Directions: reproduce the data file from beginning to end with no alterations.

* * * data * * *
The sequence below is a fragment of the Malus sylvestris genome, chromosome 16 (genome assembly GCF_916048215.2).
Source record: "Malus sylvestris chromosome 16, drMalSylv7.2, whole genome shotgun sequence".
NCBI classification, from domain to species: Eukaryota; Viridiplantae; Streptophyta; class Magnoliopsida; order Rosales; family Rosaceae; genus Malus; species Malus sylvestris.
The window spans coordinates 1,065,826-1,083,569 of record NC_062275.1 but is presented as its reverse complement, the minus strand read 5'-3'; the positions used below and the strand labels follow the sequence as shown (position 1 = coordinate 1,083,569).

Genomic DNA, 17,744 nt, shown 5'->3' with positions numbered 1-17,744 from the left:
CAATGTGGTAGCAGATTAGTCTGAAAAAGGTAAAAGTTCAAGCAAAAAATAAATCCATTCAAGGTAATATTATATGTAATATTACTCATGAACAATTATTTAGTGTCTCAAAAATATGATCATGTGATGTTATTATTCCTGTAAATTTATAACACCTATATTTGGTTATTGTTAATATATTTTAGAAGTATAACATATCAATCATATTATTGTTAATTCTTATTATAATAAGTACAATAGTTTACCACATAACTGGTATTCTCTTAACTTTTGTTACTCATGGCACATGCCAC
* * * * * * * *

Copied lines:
The sequence below is a fragment of the Malus sylvestris genome, chromosome 16 (genome assembly GCF_916048215.2).
Source record: "Malus sylvestris chromosome 16, drMalSylv7.2, whole genome shotgun sequence".
NCBI classification, from domain to species: Eukaryota; Viridiplantae; Streptophyta; class Magnoliopsida; order Rosales; family Rosaceae; genus Malus; species Malus sylvestris.
The window spans coordinates 1,065,826-1,083,569 of record NC_062275.1 but is presented as its reverse complement, the minus strand read 5'-3'; the positions used below and the strand labels follow the sequence as shown (position 1 = coordinate 1,083,569).

Genomic DNA, 17,744 nt, shown 5'->3' with positions numbered 1-17,744 from the left:
CAATGTGGTAGCAGATTAGTCTGAAAAAGGTAAAAGTTCAAGCAAAAAATAAATCCATTCAAGGTAATATTATATGTAATATTACTCATGAACAATTATTTAGTGTCTCAAAAATATGATCATGTGATGTTATTATTCCTGTAAATTTATAACACCTATATTTGGTTATTGTTAATATATTTTAGAAGTATAACATATCAATCATATTATTGTTAATTCTTATTATAATAAGTACAATAGTTTACCACATAACTGGTATTCTCTTAACTTTTGTTACTCATGGCACATGCCAC